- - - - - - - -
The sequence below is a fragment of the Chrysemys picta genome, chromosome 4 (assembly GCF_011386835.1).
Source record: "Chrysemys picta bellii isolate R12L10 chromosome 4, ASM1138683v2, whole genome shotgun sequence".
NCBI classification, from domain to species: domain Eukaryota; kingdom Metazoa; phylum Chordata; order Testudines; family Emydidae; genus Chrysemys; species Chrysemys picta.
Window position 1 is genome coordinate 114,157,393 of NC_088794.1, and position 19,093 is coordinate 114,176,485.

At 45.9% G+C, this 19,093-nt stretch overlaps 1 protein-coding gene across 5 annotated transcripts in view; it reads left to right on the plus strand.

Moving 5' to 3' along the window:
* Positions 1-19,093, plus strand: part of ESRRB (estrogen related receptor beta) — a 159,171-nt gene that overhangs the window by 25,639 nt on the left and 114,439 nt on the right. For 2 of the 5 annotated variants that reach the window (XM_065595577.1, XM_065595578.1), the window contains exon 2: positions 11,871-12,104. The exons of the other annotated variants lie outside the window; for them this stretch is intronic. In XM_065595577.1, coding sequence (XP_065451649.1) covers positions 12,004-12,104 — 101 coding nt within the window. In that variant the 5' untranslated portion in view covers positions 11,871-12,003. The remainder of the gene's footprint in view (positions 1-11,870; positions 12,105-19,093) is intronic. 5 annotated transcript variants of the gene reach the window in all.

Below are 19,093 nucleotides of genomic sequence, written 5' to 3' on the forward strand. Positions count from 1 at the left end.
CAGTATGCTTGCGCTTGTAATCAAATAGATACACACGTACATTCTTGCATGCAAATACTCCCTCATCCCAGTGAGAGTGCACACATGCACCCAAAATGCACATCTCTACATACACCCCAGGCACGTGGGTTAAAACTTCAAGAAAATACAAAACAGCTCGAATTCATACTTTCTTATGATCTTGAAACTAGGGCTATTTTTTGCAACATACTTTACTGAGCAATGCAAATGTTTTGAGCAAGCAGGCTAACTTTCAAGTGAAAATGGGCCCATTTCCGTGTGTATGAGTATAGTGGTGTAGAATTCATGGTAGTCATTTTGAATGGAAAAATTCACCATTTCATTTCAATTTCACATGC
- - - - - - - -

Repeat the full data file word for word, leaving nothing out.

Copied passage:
The sequence below is a fragment of the Chrysemys picta genome, chromosome 4 (assembly GCF_011386835.1).
Source record: "Chrysemys picta bellii isolate R12L10 chromosome 4, ASM1138683v2, whole genome shotgun sequence".
NCBI classification, from domain to species: domain Eukaryota; kingdom Metazoa; phylum Chordata; order Testudines; family Emydidae; genus Chrysemys; species Chrysemys picta.
Window position 1 is genome coordinate 114,157,393 of NC_088794.1, and position 19,093 is coordinate 114,176,485.

At 45.9% G+C, this 19,093-nt stretch overlaps 1 protein-coding gene across 5 annotated transcripts in view; it reads left to right on the plus strand.

Moving 5' to 3' along the window:
* Positions 1-19,093, plus strand: part of ESRRB (estrogen related receptor beta) — a 159,171-nt gene that overhangs the window by 25,639 nt on the left and 114,439 nt on the right. For 2 of the 5 annotated variants that reach the window (XM_065595577.1, XM_065595578.1), the window contains exon 2: positions 11,871-12,104. The exons of the other annotated variants lie outside the window; for them this stretch is intronic. In XM_065595577.1, coding sequence (XP_065451649.1) covers positions 12,004-12,104 — 101 coding nt within the window. In that variant the 5' untranslated portion in view covers positions 11,871-12,003. The remainder of the gene's footprint in view (positions 1-11,870; positions 12,105-19,093) is intronic. 5 annotated transcript variants of the gene reach the window in all.

Below are 19,093 nucleotides of genomic sequence, written 5' to 3' on the forward strand. Positions count from 1 at the left end.
CAGTATGCTTGCGCTTGTAATCAAATAGATACACACGTACATTCTTGCATGCAAATACTCCCTCATCCCAGTGAGAGTGCACACATGCACCCAAAATGCACATCTCTACATACACCCCAGGCACGTGGGTTAAAACTTCAAGAAAATACAAAACAGCTCGAATTCATACTTTCTTATGATCTTGAAACTAGGGCTATTTTTTGCAACATACTTTACTGAGCAATGCAAATGTTTTGAGCAAGCAGGCTAACTTTCAAGTGAAAATGGGCCCATTTCCGTGTGTATGAGTATAGTGGTGTAGAATTCATGGTAGTCATTTTGAATGGAAAAATTCACCATTTCATTTCAATTTCACATGC